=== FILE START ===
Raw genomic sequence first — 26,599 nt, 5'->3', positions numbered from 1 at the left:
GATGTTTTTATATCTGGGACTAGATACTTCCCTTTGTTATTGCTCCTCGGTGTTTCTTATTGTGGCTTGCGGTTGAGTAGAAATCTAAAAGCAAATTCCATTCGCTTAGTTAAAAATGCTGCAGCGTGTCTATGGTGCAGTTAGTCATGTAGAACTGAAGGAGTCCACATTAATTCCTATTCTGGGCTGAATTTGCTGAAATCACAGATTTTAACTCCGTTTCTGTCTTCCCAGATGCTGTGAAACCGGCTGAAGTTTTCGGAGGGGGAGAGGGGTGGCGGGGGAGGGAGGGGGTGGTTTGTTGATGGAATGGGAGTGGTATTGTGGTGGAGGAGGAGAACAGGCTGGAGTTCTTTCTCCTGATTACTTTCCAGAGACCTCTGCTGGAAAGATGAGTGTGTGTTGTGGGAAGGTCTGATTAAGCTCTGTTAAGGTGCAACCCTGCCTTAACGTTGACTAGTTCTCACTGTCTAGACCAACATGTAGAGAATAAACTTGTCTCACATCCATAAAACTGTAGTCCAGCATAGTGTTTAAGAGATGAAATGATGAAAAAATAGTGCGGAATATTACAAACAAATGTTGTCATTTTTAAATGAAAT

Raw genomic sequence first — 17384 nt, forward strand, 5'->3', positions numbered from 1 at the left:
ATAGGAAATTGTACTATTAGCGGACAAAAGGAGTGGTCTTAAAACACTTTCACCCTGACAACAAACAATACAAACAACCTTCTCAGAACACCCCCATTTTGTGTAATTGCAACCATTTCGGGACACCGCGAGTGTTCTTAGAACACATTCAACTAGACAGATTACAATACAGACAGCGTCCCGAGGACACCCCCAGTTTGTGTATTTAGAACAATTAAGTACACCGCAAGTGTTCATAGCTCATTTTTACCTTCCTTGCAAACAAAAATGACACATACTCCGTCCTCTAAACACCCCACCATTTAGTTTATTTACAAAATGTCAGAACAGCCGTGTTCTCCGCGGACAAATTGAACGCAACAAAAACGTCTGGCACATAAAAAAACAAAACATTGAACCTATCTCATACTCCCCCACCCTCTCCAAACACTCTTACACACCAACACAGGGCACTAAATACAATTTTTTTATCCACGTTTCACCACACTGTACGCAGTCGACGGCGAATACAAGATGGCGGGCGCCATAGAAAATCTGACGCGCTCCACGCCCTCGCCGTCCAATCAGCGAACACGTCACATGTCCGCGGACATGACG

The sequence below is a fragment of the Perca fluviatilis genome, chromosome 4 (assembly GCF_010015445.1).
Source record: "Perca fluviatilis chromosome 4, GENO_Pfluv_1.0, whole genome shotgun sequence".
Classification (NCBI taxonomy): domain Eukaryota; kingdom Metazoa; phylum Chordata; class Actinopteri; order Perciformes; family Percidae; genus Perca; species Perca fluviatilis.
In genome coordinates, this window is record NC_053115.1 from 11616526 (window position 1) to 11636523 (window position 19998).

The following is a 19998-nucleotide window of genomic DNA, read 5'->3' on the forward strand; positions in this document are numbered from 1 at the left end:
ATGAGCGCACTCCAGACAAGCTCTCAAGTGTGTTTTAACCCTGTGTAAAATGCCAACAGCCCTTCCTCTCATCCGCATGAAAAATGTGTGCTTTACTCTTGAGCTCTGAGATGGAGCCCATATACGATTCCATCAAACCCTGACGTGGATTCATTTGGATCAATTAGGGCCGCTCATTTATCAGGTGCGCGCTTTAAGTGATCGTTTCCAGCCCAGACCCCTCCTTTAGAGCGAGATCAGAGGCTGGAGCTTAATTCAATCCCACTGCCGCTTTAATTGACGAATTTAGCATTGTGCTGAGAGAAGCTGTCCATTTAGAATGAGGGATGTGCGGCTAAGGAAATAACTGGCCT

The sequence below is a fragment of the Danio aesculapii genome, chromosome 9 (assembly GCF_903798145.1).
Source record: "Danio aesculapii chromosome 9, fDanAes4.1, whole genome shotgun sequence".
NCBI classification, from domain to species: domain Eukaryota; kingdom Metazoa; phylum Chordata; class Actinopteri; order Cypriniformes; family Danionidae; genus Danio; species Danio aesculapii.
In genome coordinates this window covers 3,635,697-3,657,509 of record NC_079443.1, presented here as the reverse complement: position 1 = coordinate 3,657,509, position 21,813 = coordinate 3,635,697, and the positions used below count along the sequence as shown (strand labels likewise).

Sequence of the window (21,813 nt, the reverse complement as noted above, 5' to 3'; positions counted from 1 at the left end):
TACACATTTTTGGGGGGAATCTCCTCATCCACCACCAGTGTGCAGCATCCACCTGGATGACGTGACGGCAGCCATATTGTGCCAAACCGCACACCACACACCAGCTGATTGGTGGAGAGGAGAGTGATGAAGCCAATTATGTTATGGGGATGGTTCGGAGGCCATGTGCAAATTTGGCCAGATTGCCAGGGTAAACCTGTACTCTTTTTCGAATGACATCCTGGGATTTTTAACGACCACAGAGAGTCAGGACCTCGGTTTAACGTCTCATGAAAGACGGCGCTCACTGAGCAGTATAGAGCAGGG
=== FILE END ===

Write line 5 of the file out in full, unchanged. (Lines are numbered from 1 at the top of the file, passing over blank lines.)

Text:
The sequence below is a fragment of the Perca fluviatilis genome, chromosome 4 (assembly GCF_010015445.1).